- Isn’t it time you took a good, hard look at the typefaces and art design in Blade Runner? The movie is set in 2019, and that’s right around the corner—best to be prepared. Don’t worry. A lot of it will be familiar, including “a neon advertisement for popular American food processor manufacturer Cuisinart … Cuisinart are far from the only 1980s company advertised in 2019’s Los Angeles cityscape, however. We once again meet American flag-carrier Pan Am … popular carbonated sugar-water Coca-Cola … perennial halitosis-mitigator Dentyne … extraterrestrial game manufacturer Atari … regularly product-placed watch manufacturer Bulova … alcoholic beverage brand Budweiser … and genius, irreverent, sexy mythical perfume brand Jōvan.”
- Spending time in Berlin this summer? I know this cool artists’ collective curating this cool Biennale you might want to che—oh … wait … “the Berlin Biennale has, under DIS’s curation, transformed from one of Europe’s most critical pinnacles of contemporary art into a vast obsolescent pageant of irrelevance, a disposable cobranding opportunity made to measure for privileged shareholders with little (if any) connection to the numerous issues facing Germany, Europe, or the international community today. Instead, what DIS have come up with is an exhibition so vacuous, ideologically apathetic, ahistorical, sarcastic, and dehumanizing, it’s a wonder it hasn’t been blacklisted solely on account of its conformity to commodity fetishism.”
June 19, 2014 | by Dan Piepenbring
- New additions to the list of things the pen is mightier than: the mouth, the camera. “As soon as kids acquire a basic understanding of letters and reading … they exhibit a greater trust in printed textual information than in oral or visual information … something about the act of learning to read causes children to ‘rapidly come to regard the written word as a particularly authoritative source of information about how to act in the world.’” And it is. Trust me.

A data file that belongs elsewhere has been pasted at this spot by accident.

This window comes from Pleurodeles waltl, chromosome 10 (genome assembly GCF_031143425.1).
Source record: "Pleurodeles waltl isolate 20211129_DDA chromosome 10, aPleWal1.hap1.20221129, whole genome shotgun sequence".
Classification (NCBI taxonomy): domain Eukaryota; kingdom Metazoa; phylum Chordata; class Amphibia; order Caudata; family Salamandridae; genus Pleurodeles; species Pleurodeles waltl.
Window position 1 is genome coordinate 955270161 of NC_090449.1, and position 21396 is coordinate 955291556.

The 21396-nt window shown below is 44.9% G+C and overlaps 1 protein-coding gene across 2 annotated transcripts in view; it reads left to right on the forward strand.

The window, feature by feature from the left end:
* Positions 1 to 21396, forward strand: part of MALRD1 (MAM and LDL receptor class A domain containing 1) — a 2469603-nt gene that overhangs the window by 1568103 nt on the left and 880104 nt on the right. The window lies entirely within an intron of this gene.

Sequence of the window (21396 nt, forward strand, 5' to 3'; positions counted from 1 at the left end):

- Clancy Martin and Amie Barrodale on the Chateau Marmont: “To the left is a room with a lot of nice old mismatched couches and armchairs. Not blocking the chairs, so you might not notice it, just against the far wall, is a podium. An attractive person is always standing there, and if you try to sit in the lobby, he or she says, ‘Are you staying here?’ If you are, then you can sit.”
- On DIS magazine and accelerationism: “‘Do they really just worship consumerism?’ … As curator Agatha Wara, a DIS associate, once explained it to me, accelerationists believe that ‘the only way to get over capital is through capital’—that is, by accelerating capitalism’s own tendency toward self-destruction.”
- Speaking of that very tendency, Amazon is making a smartphone.
- Did you know? It’s not easy to translate Proust: “There is always a tension in translation between the spirit and the letter, between conveying things we might call tone, mood, feel, or music, and being as literally faithful to the original as possible. Moncrieff excelled at both.”
- How an episode of Star Trek: The Next Generation describes the outermost limits of our capacity to communicate: “Tamarian verbalisms depict the world through images and figures, which distort their ‘real’ referents. Troi and Picard can’t help but interpret Tamarian through their (and our) cultural obsession with mimicry: Metaphorical language operates not by signification, but as poetry, by transforming the real in a symbolic mirror. But for the Tamarians, something far weirder is going on …”